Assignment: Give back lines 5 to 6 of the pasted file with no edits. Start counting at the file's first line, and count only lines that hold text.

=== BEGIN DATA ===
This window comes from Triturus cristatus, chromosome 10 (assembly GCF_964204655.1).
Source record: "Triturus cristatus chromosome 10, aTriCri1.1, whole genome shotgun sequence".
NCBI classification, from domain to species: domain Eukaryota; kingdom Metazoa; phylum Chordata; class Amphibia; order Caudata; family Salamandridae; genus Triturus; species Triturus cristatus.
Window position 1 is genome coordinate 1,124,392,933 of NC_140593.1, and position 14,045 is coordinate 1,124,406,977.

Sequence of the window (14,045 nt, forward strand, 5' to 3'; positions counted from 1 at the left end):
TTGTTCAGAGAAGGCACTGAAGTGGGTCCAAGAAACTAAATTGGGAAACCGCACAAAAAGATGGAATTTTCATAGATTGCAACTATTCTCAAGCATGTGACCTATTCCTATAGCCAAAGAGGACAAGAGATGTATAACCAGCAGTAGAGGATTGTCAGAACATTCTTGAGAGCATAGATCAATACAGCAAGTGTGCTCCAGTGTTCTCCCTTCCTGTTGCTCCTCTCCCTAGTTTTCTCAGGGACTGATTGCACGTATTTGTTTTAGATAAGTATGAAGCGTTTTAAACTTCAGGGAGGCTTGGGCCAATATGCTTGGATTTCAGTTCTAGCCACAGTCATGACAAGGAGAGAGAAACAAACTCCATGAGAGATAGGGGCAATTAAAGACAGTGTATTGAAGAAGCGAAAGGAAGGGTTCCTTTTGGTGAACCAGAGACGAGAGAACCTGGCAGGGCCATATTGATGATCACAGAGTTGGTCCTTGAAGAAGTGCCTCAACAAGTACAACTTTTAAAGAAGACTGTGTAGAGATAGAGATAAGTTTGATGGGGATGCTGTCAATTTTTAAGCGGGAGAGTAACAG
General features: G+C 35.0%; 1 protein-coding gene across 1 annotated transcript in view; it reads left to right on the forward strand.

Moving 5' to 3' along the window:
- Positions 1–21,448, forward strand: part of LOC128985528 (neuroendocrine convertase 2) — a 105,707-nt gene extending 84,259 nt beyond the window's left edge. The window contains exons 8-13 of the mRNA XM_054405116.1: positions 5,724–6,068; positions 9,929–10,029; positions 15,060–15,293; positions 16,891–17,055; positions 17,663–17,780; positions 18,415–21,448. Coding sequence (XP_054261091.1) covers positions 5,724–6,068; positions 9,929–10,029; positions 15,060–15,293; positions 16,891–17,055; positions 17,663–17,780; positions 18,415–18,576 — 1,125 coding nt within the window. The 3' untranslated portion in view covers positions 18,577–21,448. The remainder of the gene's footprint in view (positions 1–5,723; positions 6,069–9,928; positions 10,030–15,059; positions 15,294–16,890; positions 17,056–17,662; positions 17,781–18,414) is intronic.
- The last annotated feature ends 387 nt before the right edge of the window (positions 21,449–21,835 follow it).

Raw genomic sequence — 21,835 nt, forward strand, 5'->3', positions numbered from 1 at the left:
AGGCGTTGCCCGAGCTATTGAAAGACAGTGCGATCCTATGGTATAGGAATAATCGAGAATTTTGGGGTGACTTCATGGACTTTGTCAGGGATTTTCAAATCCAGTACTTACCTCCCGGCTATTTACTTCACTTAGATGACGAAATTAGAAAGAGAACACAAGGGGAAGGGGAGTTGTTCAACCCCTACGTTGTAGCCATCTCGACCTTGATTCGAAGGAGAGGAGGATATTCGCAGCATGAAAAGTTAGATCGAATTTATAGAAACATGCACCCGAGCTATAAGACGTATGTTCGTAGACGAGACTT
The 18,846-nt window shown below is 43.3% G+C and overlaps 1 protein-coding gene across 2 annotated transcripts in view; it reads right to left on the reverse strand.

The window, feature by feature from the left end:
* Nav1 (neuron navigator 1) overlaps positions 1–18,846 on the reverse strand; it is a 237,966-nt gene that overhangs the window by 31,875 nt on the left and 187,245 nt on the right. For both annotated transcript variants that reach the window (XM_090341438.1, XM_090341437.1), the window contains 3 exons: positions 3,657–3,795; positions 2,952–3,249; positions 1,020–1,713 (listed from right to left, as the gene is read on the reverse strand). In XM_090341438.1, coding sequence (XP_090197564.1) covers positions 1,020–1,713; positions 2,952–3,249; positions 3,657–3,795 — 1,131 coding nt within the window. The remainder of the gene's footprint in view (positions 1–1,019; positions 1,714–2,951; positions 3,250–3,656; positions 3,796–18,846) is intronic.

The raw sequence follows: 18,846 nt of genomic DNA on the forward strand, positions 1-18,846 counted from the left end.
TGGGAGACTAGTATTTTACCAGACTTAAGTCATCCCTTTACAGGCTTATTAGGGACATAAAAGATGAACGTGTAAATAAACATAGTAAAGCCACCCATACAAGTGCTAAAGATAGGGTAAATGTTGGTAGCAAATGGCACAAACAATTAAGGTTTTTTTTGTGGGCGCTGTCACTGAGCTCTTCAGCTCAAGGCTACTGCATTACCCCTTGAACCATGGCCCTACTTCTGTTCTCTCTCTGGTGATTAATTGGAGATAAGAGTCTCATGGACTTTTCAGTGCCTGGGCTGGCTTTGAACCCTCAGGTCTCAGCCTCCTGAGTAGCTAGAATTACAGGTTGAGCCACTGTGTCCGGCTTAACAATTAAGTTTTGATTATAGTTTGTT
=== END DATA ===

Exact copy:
Sequence of the window (14,045 nt, forward strand, 5' to 3'; positions counted from 1 at the left end):
TTGTTCAGAGAAGGCACTGAAGTGGGTCCAAGAAACTAAATTGGGAAACCGCACAAAAAGATGGAATTTTCATAGATTGCAACTATTCTCAAGCATGTGACCTATTCCTATAGCCAAAGAGGACAAGAGATGTATAACCAGCAGTAGAGGATTGTCAGAACATTCTTGAGAGCATAGATCAATACAGCAAGTGTGCTCCAGTGTTCTCCCTTCCTGTTGCTCCTCTCCCTAGTTTTCTCAGGGACTGATTGCACGTATTTGTTTTAGATAAGTATGAAGCGTTTTAAACTTCAGGGAGGCTTGGGCCAATATGCTTGGATTTCAGTTCTAGCCACAGTCATGACAAGGAGAGAGAAACAAACTCCATGAGAGATAGGGGCAATTAAAGACAGTGTATTGAAGAAGCGAAAGGAAGGGTTCCTTTTGGTGAACCAGAGACGAGAGAACCTGGCAGGGCCATATTGATGATCACAGAGTTGGTCCTTGAAGAAGTGCCTCAACAAGTACAACTTTTAAAGAAGACTGTGTAGAGATAGAGATAAGTTTGATGGGGATGCTGTCAATTTTTAAGCGGGAGAGTAACAG